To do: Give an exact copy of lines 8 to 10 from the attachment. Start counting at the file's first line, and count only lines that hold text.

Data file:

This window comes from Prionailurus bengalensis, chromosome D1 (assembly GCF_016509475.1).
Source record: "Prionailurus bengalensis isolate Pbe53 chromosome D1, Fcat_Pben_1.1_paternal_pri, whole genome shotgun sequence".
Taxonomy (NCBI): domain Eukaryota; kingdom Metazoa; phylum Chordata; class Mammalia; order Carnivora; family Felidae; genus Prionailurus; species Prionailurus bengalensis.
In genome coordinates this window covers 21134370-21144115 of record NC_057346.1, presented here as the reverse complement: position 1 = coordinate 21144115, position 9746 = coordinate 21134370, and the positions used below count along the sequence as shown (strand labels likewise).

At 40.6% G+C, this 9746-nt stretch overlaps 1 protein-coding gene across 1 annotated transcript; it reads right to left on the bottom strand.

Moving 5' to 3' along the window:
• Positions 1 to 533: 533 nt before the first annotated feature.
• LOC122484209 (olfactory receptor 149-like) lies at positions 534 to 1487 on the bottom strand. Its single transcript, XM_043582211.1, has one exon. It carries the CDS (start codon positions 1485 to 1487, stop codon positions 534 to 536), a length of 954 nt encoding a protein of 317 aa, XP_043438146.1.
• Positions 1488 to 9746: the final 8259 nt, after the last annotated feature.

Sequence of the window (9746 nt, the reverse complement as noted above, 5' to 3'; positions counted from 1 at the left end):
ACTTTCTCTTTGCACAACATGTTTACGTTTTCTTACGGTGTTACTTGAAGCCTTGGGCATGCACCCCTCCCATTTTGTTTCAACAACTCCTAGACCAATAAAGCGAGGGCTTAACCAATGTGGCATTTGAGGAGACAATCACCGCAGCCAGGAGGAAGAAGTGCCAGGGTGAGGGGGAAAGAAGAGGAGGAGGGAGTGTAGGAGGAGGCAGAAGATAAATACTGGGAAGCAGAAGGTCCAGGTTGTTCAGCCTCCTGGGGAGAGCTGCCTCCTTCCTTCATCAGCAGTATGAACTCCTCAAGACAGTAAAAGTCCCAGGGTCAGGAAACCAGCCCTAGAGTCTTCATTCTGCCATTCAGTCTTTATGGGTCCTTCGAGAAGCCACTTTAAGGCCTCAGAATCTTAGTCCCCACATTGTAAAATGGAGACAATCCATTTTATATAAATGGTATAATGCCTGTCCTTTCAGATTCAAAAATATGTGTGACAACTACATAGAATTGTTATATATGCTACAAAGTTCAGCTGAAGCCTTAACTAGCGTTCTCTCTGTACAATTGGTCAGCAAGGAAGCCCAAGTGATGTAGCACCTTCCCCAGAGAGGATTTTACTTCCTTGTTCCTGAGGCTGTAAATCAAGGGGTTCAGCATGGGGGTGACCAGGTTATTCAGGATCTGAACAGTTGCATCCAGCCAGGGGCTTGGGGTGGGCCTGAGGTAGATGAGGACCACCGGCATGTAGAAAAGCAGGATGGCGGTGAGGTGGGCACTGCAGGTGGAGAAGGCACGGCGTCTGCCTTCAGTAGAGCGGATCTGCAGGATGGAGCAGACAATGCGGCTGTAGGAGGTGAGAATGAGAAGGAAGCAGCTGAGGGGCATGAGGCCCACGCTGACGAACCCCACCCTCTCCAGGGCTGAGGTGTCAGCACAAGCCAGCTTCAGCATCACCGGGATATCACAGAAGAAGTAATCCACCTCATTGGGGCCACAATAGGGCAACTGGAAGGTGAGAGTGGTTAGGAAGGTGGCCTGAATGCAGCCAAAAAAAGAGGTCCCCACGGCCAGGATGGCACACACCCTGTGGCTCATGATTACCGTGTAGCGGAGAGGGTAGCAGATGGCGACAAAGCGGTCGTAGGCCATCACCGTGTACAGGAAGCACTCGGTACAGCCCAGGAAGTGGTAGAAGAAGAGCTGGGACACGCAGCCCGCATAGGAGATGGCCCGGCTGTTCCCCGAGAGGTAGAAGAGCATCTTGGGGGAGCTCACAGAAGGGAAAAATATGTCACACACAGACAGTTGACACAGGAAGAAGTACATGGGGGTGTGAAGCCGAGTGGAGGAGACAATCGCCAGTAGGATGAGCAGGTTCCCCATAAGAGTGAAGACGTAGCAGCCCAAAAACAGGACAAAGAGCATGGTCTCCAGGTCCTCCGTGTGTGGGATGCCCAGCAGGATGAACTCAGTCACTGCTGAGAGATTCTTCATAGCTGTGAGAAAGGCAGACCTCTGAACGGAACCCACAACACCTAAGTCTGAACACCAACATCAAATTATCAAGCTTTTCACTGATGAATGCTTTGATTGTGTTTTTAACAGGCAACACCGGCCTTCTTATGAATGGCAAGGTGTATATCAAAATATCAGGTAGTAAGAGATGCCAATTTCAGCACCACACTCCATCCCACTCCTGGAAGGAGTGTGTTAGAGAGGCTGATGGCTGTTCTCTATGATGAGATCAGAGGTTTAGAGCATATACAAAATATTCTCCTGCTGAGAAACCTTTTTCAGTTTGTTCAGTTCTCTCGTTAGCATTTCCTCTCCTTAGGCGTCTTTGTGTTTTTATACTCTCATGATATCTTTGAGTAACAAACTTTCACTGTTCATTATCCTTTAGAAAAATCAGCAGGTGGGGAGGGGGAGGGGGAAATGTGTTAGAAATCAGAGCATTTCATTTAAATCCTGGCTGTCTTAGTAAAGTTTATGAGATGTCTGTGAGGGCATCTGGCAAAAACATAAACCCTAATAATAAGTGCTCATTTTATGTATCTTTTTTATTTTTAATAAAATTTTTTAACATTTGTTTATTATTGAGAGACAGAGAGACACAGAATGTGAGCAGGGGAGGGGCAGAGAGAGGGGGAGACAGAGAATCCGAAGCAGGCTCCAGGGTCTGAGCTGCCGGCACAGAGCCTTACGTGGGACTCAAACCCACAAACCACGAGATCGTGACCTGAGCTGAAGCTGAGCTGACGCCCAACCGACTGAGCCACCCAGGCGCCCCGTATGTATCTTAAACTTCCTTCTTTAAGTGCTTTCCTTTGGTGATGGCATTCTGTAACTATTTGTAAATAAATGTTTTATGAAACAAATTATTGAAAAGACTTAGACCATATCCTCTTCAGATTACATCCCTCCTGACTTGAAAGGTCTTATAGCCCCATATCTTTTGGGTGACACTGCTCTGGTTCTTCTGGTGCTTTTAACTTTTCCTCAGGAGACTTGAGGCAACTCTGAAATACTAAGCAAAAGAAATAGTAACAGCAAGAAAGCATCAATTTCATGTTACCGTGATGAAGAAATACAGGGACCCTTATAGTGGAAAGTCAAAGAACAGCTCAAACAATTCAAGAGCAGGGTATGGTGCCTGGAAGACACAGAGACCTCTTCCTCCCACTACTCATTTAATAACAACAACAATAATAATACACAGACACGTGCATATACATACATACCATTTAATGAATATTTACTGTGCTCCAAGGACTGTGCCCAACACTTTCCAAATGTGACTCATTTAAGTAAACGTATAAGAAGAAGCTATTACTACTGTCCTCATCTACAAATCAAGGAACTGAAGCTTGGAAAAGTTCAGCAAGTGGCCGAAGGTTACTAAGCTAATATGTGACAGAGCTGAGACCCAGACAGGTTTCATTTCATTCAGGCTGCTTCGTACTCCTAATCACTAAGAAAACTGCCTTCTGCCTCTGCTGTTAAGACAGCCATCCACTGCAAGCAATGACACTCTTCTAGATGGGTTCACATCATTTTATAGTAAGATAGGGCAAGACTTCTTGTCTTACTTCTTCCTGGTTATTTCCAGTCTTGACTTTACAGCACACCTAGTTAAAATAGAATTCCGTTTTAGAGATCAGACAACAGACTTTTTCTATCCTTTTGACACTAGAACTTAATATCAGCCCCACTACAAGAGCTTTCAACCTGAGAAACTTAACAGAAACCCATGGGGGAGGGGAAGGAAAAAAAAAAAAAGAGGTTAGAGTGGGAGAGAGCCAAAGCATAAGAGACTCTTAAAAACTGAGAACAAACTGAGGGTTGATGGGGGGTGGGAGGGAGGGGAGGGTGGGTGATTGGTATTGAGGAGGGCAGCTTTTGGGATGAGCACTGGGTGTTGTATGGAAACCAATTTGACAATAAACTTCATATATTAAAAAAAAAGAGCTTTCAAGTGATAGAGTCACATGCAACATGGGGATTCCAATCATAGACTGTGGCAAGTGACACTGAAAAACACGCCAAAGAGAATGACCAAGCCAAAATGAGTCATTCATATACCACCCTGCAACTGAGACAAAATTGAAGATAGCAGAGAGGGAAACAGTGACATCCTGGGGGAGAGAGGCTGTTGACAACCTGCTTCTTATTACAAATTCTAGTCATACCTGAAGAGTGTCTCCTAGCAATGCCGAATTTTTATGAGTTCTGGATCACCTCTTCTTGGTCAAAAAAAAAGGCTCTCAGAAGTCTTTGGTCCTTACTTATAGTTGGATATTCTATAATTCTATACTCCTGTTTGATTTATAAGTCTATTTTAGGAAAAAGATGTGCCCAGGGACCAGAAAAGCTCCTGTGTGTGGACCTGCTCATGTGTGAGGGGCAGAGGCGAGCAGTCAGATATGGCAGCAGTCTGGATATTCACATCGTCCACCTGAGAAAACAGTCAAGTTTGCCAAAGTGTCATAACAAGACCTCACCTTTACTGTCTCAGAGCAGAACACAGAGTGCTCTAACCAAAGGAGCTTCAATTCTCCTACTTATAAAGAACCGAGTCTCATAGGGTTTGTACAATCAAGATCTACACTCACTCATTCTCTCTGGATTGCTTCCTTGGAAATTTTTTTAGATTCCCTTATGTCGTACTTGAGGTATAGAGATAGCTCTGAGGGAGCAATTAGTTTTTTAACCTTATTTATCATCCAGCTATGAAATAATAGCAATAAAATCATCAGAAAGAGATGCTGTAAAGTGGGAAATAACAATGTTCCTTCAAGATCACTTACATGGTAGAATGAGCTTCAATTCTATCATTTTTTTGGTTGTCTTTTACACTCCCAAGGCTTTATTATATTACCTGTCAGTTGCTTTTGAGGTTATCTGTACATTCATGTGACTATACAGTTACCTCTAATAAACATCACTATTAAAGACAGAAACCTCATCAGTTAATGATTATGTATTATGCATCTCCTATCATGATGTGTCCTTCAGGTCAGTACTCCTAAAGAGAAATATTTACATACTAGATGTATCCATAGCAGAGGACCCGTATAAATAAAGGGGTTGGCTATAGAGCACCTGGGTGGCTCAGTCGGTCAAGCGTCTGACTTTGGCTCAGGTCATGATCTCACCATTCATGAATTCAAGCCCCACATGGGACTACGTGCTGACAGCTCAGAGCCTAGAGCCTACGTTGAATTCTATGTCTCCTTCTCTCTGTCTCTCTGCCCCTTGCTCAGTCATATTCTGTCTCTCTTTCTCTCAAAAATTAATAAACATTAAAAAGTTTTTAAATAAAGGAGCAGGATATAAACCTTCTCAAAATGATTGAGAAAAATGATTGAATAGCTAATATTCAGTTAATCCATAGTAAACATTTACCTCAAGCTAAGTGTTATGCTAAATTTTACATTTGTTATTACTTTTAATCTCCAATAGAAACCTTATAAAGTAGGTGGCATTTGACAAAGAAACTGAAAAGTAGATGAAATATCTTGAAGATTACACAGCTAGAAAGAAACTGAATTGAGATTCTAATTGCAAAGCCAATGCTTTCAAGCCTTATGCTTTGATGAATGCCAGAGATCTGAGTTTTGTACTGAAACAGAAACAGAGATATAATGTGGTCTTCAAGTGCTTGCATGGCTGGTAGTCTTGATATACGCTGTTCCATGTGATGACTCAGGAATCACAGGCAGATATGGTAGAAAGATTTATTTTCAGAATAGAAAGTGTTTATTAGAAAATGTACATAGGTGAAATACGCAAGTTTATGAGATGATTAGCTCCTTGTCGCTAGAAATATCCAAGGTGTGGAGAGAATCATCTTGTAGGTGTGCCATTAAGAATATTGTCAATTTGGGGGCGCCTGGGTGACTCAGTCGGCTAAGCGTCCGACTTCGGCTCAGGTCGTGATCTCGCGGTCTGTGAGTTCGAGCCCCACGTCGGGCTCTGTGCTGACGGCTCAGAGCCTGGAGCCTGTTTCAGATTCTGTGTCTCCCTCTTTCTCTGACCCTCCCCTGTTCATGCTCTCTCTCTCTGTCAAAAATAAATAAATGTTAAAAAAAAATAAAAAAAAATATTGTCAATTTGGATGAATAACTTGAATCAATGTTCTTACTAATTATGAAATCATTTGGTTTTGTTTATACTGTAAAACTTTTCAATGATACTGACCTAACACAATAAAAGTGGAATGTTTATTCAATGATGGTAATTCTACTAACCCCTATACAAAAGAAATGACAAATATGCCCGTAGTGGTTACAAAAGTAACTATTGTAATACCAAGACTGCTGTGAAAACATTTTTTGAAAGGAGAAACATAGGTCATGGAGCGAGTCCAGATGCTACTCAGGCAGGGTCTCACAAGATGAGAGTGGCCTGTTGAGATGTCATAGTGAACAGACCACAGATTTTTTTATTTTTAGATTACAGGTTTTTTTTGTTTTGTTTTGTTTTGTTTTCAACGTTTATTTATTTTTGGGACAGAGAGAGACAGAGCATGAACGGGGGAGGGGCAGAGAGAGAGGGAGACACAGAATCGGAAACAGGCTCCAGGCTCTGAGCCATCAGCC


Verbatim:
• LOC122484209 (olfactory receptor 149-like) lies at positions 534 to 1487 on the bottom strand. Its single transcript, XM_043582211.1, has one exon. It carries the CDS (start codon positions 1485 to 1487, stop codon positions 534 to 536), a length of 954 nt encoding a protein of 317 aa, XP_043438146.1.
• Positions 1488 to 9746: the final 8259 nt, after the last annotated feature.

Sequence of the window (9746 nt, the reverse complement as noted above, 5' to 3'; positions counted from 1 at the left end):